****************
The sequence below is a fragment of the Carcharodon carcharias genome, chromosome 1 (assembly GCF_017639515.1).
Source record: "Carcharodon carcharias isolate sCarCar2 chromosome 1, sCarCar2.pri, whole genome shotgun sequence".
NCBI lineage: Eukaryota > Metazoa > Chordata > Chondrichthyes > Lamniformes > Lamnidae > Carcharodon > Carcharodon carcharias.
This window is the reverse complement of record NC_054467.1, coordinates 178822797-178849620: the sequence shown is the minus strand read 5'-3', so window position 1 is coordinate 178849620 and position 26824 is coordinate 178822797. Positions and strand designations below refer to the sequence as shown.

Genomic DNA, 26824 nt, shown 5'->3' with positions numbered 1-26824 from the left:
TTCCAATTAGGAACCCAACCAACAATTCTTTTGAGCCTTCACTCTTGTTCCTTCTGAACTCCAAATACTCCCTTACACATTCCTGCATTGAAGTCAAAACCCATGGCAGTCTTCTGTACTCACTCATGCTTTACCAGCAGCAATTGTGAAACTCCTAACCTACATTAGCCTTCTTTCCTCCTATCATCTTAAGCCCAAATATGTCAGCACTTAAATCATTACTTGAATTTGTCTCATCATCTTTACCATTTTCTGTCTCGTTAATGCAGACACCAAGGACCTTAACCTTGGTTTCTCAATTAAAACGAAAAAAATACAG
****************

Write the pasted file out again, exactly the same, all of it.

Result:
The sequence below is a fragment of the Carcharodon carcharias genome, chromosome 1 (assembly GCF_017639515.1).
Source record: "Carcharodon carcharias isolate sCarCar2 chromosome 1, sCarCar2.pri, whole genome shotgun sequence".
NCBI lineage: Eukaryota > Metazoa > Chordata > Chondrichthyes > Lamniformes > Lamnidae > Carcharodon > Carcharodon carcharias.
This window is the reverse complement of record NC_054467.1, coordinates 178822797-178849620: the sequence shown is the minus strand read 5'-3', so window position 1 is coordinate 178849620 and position 26824 is coordinate 178822797. Positions and strand designations below refer to the sequence as shown.

Genomic DNA, 26824 nt, shown 5'->3' with positions numbered 1-26824 from the left:
TTCCAATTAGGAACCCAACCAACAATTCTTTTGAGCCTTCACTCTTGTTCCTTCTGAACTCCAAATACTCCCTTACACATTCCTGCATTGAAGTCAAAACCCATGGCAGTCTTCTGTACTCACTCATGCTTTACCAGCAGCAATTGTGAAACTCCTAACCTACATTAGCCTTCTTTCCTCCTATCATCTTAAGCCCAAATATGTCAGCACTTAAATCATTACTTGAATTTGTCTCATCATCTTTACCATTTTCTGTCTCGTTAATGCAGACACCAAGGACCTTAACCTTGGTTTCTCAATTAAAACGAAAAAAATACAG